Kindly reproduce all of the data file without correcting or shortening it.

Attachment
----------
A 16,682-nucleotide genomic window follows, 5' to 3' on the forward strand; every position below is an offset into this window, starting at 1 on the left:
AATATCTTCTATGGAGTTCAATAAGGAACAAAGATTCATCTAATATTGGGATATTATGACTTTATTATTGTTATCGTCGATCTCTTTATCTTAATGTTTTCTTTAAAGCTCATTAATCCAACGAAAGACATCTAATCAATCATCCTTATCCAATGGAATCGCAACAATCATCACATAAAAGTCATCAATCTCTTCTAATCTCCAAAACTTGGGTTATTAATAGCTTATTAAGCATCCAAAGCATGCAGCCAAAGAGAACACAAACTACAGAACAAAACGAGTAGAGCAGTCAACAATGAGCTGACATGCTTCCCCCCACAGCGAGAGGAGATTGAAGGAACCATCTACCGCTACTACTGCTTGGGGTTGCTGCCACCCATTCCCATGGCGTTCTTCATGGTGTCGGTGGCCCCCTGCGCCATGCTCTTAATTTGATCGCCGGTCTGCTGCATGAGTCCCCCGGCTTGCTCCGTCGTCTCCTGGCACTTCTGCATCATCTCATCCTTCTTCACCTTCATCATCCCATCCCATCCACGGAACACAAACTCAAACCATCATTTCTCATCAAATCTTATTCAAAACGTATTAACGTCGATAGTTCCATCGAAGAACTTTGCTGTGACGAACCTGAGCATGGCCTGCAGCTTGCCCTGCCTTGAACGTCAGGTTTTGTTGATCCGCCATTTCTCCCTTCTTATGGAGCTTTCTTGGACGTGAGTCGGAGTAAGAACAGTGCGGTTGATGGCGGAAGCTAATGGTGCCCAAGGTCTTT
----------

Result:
A 16,682-nucleotide genomic window follows, 5' to 3' on the forward strand; every position below is an offset into this window, starting at 1 on the left:
AATATCTTCTATGGAGTTCAATAAGGAACAAAGATTCATCTAATATTGGGATATTATGACTTTATTATTGTTATCGTCGATCTCTTTATCTTAATGTTTTCTTTAAAGCTCATTAATCCAACGAAAGACATCTAATCAATCATCCTTATCCAATGGAATCGCAACAATCATCACATAAAAGTCATCAATCTCTTCTAATCTCCAAAACTTGGGTTATTAATAGCTTATTAAGCATCCAAAGCATGCAGCCAAAGAGAACACAAACTACAGAACAAAACGAGTAGAGCAGTCAACAATGAGCTGACATGCTTCCCCCCACAGCGAGAGGAGATTGAAGGAACCATCTACCGCTACTACTGCTTGGGGTTGCTGCCACCCATTCCCATGGCGTTCTTCATGGTGTCGGTGGCCCCCTGCGCCATGCTCTTAATTTGATCGCCGGTCTGCTGCATGAGTCCCCCGGCTTGCTCCGTCGTCTCCTGGCACTTCTGCATCATCTCATCCTTCTTCACCTTCATCATCCCATCCCATCCACGGAACACAAACTCAAACCATCATTTCTCATCAAATCTTATTCAAAACGTATTAACGTCGATAGTTCCATCGAAGAACTTTGCTGTGACGAACCTGAGCATGGCCTGCAGCTTGCCCTGCCTTGAACGTCAGGTTTTGTTGATCCGCCATTTCTCCCTTCTTATGGAGCTTTCTTGGACGTGAGTCGGAGTAAGAACAGTGCGGTTGATGGCGGAAGCTAATGGTGCCCAAGGTCTTT